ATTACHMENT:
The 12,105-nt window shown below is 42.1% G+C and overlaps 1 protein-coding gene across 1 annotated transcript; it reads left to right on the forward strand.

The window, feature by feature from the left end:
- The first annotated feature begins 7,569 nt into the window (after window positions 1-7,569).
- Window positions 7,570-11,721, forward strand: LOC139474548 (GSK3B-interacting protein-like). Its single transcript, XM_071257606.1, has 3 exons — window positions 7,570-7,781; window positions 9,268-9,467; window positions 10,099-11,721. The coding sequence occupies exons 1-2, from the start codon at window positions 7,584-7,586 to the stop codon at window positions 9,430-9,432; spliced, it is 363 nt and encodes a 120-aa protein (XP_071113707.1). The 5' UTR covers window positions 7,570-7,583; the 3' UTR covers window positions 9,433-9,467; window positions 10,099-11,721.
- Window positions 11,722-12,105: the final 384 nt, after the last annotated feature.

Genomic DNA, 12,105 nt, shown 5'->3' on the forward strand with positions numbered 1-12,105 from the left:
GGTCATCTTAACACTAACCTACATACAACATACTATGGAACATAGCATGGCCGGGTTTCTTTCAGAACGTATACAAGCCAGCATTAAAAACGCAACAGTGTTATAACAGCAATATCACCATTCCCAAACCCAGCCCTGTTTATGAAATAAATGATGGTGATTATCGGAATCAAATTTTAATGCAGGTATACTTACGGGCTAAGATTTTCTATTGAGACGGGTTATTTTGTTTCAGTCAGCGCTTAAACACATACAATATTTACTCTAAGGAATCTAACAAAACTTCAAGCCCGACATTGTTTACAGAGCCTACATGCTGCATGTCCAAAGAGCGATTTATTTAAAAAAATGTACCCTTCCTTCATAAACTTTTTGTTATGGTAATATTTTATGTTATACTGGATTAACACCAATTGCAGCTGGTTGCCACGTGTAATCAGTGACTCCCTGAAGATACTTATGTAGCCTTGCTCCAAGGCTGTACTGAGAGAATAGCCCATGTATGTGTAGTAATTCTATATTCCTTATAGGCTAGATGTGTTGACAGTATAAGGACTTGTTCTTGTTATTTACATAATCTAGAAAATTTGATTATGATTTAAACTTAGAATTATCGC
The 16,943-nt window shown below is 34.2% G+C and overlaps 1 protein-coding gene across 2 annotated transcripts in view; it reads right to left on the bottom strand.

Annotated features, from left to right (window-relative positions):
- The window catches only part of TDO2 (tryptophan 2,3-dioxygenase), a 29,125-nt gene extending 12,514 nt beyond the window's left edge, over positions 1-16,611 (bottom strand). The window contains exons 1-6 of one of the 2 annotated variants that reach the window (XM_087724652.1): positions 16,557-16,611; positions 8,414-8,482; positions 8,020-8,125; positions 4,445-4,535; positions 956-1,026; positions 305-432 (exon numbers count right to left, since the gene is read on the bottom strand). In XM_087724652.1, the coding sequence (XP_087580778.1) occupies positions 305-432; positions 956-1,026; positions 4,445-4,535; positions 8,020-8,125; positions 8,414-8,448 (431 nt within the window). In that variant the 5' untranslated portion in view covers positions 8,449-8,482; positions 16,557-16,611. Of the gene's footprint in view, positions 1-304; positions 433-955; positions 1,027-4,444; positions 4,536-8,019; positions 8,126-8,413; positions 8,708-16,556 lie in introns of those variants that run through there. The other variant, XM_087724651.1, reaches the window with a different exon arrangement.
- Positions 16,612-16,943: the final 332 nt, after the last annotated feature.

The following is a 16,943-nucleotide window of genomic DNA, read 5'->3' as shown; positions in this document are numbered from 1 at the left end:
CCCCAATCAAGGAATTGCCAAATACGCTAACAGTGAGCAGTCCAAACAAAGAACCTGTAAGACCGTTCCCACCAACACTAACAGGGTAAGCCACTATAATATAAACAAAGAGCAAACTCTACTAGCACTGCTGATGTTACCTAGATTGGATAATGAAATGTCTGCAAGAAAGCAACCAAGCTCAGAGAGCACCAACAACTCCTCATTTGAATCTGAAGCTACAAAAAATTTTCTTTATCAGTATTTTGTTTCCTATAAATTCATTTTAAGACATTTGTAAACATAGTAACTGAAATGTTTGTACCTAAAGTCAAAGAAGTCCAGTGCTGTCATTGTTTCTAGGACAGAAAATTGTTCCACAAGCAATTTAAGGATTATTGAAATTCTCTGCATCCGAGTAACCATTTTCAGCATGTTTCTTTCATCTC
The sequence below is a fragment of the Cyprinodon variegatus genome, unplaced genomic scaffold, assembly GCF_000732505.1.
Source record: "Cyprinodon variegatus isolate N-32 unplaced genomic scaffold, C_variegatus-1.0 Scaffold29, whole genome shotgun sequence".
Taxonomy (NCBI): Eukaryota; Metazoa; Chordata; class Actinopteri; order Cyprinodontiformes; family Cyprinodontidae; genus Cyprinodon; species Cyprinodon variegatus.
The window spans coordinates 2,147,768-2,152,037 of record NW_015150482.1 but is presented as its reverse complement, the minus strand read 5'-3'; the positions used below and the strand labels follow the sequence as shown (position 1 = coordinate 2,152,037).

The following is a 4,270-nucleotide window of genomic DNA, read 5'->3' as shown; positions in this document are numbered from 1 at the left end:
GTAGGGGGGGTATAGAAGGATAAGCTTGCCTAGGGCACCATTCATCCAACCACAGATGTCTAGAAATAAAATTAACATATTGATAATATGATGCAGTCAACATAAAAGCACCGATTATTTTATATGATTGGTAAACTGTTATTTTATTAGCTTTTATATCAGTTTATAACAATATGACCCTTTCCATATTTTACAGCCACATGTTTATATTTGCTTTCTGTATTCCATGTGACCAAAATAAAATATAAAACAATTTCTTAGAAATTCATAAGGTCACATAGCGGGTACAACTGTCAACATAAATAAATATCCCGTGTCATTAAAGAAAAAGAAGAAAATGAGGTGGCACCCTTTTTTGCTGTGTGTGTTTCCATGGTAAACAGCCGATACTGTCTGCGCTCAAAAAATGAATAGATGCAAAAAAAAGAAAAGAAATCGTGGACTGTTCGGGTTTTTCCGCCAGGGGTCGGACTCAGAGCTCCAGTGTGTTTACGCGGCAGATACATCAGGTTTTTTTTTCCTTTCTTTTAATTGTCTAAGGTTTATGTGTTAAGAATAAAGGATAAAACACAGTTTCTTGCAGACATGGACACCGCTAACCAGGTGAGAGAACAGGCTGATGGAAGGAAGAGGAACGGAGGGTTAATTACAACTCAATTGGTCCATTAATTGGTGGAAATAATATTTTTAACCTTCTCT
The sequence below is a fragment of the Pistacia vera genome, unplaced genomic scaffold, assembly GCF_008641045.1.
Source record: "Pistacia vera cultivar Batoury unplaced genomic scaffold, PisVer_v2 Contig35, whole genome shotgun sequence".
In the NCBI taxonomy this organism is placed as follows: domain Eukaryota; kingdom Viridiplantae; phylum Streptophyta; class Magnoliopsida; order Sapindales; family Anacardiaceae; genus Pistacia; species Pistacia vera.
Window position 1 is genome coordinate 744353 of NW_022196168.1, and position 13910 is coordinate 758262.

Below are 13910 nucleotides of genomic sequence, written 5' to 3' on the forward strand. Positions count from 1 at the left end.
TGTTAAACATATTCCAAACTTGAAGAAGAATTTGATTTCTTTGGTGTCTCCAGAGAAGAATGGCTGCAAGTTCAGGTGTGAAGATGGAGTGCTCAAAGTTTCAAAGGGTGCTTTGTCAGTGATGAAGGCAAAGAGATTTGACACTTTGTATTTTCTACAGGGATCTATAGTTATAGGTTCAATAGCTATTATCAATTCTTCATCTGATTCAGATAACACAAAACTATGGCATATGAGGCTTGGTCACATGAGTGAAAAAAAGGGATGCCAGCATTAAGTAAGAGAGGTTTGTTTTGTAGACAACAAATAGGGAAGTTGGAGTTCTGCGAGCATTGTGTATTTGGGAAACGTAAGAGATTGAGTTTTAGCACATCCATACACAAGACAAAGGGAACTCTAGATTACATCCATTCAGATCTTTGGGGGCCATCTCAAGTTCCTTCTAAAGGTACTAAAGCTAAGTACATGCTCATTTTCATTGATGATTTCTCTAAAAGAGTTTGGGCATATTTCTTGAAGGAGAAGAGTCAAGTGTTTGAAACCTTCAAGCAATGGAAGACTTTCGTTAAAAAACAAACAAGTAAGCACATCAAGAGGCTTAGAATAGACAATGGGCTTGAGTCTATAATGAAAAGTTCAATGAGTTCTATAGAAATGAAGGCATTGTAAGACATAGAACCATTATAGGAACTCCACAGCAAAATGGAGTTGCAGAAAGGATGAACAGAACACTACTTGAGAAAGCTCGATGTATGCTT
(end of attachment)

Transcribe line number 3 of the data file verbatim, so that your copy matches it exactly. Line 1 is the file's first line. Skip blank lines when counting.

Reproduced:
- The first annotated feature begins 7,569 nt into the window (after window positions 1-7,569).